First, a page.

Last year was an important year for Africa in its journey to building a healthy, food secure continent. A handful of key initiatives and events geared towards finding solutions for sustainable agriculture, feeding a growing population and providing jobs for young people were significant steps forward.
1. African leaders commit to self-sufficiency
Akinwumi Adesina is taking the agriculture world by storm with his passion and commitment. As President of the African Development he is working to radically transform Africa’s agriculture sector and put an end to food insecurity and malnutrition. His vision is an Africa that feeds itself.
He says “as someone who grew out of poverty, I know that poverty is not pretty, …my life mission is to lift millions of people out of poverty, especially farmers in rural areas of Africa. We must give hope and turn agriculture into a business across Africa to create wealth for African economies….We must make agriculture cool for young people”
Adesina was the winner of the 2017 World Food Prize for previous roles with the Foundation and his leadership in expanding food production in Nigeria, where he increased the availability of credit for smallholder farmers across Africa. He now plans to create 25 million jobs for young people through a new Presidential Youth Advisory Group.
2. Europe and Africa work hand in hand to drive investment in African agriculture
The Berlin Charter calls on national governments, development partners, financial institutions and young people to invest in smallholder farmers in Africa and help them access markets and finance and build that profits in rural areas. In July at the G20, the Africa Partnership Initiative was adopted and launched. The Partnerships G20 Compact with Africa reinforces co-operation between Europe and Africa to secure investment in food security, water, infrastructure, youth employment and women and girls.
Improving international frameworks for investment in Africa is crucial as the continent develops infrastructure, boosts mechanization and provides jobs for its growing population.
3. Harnessing the opportunity of Africa’s rising population
Researchers and have known that Africa’s population boom will have significant implications for food, water security jobs – particularly for young people – for a while. now there is optimism about how this opportunity can be harnessed to achieve the goals of the African Union Agenda 2063 for an ‘integrated, prosperous and peaceful Africa, driven by its own citizens and representing a dynamic force in the international arena.’
The numbers are staggering. By 2050 Africa’s population is set to double to 2.5 billion, which means 3.5 million more people per month, or 80 per minute. By 2100, Africa will contribute 82% of total global population growth. The agricultural challenges that come with this growth include added pressure on fragile food systems, degraded soils potential for more famine, malnutrition, and hunger.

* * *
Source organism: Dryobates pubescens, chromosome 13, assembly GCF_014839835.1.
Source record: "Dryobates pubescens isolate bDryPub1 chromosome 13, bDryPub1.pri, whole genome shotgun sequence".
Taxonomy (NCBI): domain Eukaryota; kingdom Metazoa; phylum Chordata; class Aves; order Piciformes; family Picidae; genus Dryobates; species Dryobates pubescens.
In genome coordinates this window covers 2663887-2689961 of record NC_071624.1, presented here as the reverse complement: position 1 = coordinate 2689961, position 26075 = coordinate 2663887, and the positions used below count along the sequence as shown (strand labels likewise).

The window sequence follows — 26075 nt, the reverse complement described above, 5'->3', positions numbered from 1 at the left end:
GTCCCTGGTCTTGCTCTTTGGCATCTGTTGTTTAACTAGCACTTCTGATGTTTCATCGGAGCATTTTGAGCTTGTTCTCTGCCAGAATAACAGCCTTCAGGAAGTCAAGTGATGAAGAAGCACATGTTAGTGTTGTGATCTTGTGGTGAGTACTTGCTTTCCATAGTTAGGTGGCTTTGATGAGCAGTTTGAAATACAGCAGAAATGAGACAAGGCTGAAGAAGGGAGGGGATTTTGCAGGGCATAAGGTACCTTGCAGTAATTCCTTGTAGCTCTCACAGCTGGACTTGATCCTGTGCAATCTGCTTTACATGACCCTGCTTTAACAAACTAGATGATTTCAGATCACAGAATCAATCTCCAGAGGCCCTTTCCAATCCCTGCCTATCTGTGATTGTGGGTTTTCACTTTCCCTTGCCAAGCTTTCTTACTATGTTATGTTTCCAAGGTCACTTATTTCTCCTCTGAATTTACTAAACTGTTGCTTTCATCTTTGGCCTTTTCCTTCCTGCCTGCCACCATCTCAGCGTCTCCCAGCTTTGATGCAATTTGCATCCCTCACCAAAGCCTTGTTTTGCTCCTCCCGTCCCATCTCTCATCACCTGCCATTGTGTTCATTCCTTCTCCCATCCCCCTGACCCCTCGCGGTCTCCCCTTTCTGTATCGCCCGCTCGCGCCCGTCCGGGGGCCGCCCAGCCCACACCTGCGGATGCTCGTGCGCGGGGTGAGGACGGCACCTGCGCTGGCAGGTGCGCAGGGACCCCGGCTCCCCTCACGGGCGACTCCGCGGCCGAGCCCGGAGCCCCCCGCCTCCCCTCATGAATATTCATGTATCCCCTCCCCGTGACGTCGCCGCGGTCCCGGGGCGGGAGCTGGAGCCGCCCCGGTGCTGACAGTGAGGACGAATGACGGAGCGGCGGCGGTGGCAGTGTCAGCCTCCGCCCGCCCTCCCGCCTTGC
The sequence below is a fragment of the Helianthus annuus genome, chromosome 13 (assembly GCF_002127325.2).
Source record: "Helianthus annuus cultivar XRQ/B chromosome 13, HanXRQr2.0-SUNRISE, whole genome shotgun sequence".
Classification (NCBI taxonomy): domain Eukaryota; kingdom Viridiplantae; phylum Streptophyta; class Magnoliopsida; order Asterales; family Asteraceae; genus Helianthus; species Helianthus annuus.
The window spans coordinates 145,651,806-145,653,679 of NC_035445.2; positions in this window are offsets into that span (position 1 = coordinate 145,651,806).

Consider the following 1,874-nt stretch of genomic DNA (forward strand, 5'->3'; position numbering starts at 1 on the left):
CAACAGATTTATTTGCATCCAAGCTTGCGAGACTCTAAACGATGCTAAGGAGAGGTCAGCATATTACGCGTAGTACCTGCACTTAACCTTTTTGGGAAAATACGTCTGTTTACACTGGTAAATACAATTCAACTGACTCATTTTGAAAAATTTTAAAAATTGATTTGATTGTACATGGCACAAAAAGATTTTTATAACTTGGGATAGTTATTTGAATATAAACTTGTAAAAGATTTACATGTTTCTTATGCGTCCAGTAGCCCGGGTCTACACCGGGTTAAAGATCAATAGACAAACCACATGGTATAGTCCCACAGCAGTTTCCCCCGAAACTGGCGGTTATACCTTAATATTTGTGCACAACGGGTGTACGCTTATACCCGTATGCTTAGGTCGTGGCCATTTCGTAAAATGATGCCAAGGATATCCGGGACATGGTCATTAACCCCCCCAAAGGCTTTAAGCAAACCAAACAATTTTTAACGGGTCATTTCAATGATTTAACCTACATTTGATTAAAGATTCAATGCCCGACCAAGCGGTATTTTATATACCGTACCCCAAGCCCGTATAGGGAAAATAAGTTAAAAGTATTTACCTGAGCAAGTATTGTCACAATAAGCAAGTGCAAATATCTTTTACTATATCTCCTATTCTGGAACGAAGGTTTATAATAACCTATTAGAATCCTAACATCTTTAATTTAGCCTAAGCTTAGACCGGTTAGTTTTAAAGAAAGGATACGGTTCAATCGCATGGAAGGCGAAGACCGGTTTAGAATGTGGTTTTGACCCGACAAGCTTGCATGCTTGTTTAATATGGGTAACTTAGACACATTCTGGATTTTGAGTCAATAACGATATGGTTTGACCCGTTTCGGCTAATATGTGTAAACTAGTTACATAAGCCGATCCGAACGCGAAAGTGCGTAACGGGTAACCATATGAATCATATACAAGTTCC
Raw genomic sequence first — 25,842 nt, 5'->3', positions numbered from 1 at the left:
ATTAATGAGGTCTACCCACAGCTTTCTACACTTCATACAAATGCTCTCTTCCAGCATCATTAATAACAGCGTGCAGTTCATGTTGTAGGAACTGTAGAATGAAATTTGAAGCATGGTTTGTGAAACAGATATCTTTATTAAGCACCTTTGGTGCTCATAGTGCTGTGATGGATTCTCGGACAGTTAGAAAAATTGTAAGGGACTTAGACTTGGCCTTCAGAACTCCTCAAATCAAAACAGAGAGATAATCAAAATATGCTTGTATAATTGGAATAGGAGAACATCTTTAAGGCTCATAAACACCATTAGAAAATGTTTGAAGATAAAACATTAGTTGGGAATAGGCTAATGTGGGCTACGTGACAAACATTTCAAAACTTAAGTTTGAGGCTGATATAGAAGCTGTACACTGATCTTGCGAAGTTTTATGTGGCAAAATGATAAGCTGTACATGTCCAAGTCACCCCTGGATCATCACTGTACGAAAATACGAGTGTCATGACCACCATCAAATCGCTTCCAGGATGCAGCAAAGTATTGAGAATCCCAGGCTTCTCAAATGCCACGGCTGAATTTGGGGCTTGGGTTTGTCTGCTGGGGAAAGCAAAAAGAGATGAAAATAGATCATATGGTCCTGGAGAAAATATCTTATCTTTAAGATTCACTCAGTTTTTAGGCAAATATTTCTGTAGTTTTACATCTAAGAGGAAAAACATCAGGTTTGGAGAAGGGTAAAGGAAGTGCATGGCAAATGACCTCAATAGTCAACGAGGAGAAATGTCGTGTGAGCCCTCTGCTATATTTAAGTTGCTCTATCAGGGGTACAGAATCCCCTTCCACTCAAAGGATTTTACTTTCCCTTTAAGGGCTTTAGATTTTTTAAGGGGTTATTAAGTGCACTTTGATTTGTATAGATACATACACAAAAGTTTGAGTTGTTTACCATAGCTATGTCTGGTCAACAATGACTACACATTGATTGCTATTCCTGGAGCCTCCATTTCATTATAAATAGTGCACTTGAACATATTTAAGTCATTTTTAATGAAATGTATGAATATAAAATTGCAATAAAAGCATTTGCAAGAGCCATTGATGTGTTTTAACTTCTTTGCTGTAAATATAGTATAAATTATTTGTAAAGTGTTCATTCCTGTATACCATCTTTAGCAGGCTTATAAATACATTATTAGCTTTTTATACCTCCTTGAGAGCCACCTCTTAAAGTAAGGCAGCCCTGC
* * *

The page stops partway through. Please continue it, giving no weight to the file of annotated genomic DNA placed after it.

The reason for optimism is that Africa’s rising population could mean new national markets and consumers, more employment opportunities for young people and those living in rural areas, and of the agriculture sector resulting in economic transformation. Africa’s increasing population will be an asset if innovations are promoted, investments made and value chains reinforced.
4. COP 23 put agriculture back on the global agenda
An outcome COP23 negotiations in Bonn was the end of a deadlock on agriculture, which lasted years. Parties have agreed on a series of issues that link climate change and agriculture and countries have been asked to submit their views. The issues include how to improve soil carbon, fertility, adaptation and resilience, and creation of better livestock management systems. This is a major step forward in addressing the need to adapt agriculture to climate change and continue to meet the growing global demand for food.
The Paris Agreement has been ratified by 43 African states, many of which are already implementing policies to adapt to climate change and youth initiatives are holding their governments accountable for inaction. The Green Active Citizens Trust in Zimbabwe, are using technology and solar energy to increase the resilience of farmers. There is no doubt that Africa remains vulnerable to the effects of climate change but with increased mitigation and adaptation efforts the livelihoods of millions of farmers can be protected.
In 2018, we want to see the commitments shown by leaders in 2017 put into practice. Initiatives including the Africa Green Revolution Forum, the Bill and Melinda Gates Goalkeepers report, CIATs News and the Malabo Montpellier Panel work to end hunger and poverty in Africa. If the most promising and practical solutions can be captured, supported by and scaled up, we will look forward to another fruitful year.
The opinions represented in this blog do not necessarily reflect those of individual Malabo Montpellier Panel members and their organizations.